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Stacey Leland Gaylord v. James Hartley

June 8, 2011

STACEY LELAND GAYLORD,
PETITIONER,
v.
JAMES HARTLEY,
RESPONDENT.



The opinion of the court was delivered by: Lawrence J. O'Neill United States District Judge

ORDER DISMISSING PETITION FOR WRIT OF HABEAS CORPUS, DIRECTING CLERK OF COURT TO TERMINATE ACTION, AND DECLINING TO ISSUE A CERTIFICATE OF APPEALABILITY

[Doc. 1]

Petitioner is proceeding pro se with a petition for writ of habeas corpus pursuant to 28 U.S.C. § 2254.

DISCUSSION

Petitioner filed the instant petition for writ of habeas corpus on May 23, 2011. Petitioner challenges a 2009 decision of the parole board finding him unsuitable for parole. Recently, in Swarthout v. Cooke, ___ U.S.___, 131 S.Ct. 859, 2011 WL 197627 (2011), the Supreme Court held that "the responsibility for assuring that the constitutionally adequate procedures governing California's parole system are properly applied rests with California courts" alone. Id., 131 S.Ct. at 863. The Supreme Court stated that a federal habeas court's inquiry into whether a prisoner denied parole received due process is limited to determining whether the prisoner "was allowed an opportunity to be heard and was provided a statement of the reasons why parole was denied." Id., at 862, citing, Greenholtz v. Inmates of Neb. Penal and Correctional Complex, 442 U.S. 1, 16 (1979). Review of the instant case reveals Petitioner was present at his parole hearing, was given an opportunity to be heard, and was provided a statement of reasons for the parole board's decision. (See Attachments to Petition.) According to the Supreme Court, this is "the beginning and the end of the federal habeas courts' inquiry into whether [the prisoner] received due process." Swarthout, 131 S.Ct. at 862. "The Constitution does not require more [process]." Greenholtz, 442 U.S. at 16. Therefore, Petitioner's claims concerning the 2009 parole decision are not cognizable and must be dismissed.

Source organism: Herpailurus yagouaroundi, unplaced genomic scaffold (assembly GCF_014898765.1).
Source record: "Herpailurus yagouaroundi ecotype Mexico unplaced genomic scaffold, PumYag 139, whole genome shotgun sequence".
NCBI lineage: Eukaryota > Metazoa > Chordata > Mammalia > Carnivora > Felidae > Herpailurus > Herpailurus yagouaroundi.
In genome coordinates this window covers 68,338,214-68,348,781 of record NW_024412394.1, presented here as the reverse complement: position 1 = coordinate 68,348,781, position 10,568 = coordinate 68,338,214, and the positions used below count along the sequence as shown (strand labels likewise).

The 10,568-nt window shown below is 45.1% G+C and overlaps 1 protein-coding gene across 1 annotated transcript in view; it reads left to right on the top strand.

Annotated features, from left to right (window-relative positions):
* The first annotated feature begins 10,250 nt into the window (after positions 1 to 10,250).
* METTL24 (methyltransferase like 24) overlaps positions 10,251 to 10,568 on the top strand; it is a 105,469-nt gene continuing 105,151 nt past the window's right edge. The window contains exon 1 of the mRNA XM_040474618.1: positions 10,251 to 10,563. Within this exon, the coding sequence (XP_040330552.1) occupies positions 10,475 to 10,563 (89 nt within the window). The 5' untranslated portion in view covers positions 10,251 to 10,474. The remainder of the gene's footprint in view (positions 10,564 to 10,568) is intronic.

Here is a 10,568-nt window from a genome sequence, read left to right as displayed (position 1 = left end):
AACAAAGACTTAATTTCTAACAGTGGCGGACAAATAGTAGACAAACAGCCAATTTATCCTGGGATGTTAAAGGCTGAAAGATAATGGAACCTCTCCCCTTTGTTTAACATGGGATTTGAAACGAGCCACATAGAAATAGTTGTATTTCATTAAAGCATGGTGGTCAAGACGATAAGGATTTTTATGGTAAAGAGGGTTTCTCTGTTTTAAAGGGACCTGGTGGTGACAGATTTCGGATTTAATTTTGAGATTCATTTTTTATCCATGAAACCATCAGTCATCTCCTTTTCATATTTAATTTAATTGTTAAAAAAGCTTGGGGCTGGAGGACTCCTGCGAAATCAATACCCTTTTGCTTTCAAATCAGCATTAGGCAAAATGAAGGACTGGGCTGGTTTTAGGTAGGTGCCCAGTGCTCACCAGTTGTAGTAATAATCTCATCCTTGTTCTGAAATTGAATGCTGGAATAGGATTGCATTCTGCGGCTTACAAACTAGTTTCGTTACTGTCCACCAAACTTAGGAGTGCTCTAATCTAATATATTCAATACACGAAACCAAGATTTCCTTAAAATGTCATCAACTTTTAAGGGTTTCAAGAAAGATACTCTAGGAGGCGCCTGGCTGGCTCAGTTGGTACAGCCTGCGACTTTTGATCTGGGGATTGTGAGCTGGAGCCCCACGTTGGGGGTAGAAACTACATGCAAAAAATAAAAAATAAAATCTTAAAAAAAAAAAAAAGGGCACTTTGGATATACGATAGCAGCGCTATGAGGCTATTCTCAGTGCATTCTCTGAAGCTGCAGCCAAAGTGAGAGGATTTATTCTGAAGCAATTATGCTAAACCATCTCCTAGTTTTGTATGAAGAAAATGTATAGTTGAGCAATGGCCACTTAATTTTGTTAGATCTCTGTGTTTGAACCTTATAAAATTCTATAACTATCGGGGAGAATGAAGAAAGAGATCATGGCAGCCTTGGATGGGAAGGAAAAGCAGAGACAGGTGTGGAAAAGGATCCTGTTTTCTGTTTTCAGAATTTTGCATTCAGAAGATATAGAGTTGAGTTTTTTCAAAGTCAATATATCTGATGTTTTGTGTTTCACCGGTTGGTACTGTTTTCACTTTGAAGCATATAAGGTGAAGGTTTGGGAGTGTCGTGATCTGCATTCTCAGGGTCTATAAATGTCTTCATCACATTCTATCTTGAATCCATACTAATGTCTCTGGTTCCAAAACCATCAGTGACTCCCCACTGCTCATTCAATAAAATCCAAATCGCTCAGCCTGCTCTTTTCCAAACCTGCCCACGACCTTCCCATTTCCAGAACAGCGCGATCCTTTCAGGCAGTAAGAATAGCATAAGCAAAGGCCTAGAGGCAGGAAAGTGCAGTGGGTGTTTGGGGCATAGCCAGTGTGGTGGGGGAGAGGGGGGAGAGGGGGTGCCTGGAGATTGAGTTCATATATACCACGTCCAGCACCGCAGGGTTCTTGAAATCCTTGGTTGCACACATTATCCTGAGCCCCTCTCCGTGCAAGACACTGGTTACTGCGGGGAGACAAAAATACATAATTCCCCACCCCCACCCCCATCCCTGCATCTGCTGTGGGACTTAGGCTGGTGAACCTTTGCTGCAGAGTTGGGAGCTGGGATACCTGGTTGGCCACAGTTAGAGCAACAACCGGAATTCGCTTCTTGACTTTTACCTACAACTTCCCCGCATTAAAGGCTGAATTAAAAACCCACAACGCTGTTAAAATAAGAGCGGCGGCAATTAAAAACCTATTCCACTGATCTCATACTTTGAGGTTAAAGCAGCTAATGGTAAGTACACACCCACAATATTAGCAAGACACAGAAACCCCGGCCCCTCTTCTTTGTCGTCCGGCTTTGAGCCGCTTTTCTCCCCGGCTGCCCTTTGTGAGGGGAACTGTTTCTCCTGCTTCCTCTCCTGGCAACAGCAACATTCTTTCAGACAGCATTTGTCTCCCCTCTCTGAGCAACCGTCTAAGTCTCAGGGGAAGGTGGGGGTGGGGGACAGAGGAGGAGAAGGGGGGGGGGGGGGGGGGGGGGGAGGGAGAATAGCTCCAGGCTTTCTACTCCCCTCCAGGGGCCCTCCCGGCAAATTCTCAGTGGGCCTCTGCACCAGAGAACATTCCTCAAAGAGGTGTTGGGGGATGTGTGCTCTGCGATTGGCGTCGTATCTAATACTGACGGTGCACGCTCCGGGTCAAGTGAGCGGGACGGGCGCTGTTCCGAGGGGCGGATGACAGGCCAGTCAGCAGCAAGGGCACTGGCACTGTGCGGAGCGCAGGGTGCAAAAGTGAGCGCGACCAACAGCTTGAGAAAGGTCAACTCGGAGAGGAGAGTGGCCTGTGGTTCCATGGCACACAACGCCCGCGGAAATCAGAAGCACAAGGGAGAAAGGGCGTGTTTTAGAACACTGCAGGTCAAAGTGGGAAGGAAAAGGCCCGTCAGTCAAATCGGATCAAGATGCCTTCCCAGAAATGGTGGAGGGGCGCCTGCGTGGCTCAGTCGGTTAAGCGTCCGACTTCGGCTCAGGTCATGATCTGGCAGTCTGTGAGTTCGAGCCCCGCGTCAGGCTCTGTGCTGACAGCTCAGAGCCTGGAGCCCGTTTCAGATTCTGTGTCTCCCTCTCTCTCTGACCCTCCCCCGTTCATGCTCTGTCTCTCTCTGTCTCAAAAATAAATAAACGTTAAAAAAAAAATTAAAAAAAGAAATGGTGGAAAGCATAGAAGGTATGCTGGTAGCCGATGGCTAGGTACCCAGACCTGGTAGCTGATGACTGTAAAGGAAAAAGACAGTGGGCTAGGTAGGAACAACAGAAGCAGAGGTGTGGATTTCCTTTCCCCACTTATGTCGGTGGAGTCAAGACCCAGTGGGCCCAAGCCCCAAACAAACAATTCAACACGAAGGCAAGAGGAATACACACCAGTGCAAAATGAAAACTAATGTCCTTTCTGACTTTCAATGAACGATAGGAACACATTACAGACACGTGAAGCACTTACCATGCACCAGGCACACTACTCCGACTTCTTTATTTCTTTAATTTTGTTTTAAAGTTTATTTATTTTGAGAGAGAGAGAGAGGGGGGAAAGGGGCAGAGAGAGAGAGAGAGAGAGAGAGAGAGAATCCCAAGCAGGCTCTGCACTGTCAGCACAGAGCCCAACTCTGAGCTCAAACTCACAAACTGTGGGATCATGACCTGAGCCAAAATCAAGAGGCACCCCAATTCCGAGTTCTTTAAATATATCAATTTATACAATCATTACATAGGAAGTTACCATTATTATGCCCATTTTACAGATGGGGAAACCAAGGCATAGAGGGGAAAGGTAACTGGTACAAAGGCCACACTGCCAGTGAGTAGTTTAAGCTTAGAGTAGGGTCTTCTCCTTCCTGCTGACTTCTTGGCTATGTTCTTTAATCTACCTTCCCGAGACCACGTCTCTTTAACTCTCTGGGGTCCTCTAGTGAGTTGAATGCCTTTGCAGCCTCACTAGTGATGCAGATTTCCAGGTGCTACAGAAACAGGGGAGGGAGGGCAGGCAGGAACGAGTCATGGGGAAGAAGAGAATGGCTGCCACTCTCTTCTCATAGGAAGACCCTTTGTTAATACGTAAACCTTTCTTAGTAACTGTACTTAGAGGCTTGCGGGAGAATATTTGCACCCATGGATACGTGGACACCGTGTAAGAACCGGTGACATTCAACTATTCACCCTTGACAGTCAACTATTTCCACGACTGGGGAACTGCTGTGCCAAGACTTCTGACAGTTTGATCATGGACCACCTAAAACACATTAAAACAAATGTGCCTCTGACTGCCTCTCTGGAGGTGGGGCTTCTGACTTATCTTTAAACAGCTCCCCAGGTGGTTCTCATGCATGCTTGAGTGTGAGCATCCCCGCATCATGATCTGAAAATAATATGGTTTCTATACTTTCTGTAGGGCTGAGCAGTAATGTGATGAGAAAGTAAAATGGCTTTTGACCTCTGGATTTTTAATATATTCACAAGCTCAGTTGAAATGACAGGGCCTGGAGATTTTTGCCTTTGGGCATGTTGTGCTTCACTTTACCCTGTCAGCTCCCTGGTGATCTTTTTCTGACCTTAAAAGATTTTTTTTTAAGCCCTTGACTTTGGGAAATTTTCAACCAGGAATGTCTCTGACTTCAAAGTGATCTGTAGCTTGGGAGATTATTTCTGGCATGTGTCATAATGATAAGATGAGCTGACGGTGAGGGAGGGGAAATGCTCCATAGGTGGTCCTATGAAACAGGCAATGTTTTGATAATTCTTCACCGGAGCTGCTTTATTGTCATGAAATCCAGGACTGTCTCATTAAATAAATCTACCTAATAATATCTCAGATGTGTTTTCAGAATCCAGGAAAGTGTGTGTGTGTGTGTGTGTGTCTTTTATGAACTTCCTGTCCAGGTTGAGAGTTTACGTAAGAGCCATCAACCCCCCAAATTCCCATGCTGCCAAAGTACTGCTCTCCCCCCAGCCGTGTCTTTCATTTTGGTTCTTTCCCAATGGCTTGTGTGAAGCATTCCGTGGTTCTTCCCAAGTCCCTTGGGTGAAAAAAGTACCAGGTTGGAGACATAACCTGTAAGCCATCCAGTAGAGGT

Certificate of Appealability

A state prisoner seeking a writ of habeas corpus has no absolute entitlement to appeal a district court's denial of his petition, and an appeal is only allowed in certain circumstances. Miller-El v. Cockrell, 537 U.S. 322, 335-36 (2003). The controlling statute in determining whether to issue a certificate of appealability is 28 U.S.C. § 2253, which provides as follows:

(a) In a habeas corpus proceeding or a proceeding under section 2255 before a district judge, the final order shall be subject to review, on appeal, by the court of appeals for the circuit in which the proceeding is held.

(b) There shall be no right of appeal from a final order in a proceeding to test the validity of a warrant to remove to another district or place for commitment or trial a person charged with a criminal offense against the United States, or to test the validity of such person's detention pending removal proceedings.

(c) (1) Unless a circuit justice or judge issues a certificate of appealability, an appeal may not be taken to the court of appeals from--

(A) the final order in a habeas corpus proceeding in which the detention complained of arises out of process issued by a State court; or

(B) the final order in a proceeding under section 2255.

(2) A certificate of appealability may issue under paragraph (1) only if the applicant has made a substantial showing of the denial of a constitutional right.

(3) The certificate of appealability under paragraph (1) shall indicate which specific issue or issues satisfy the ...


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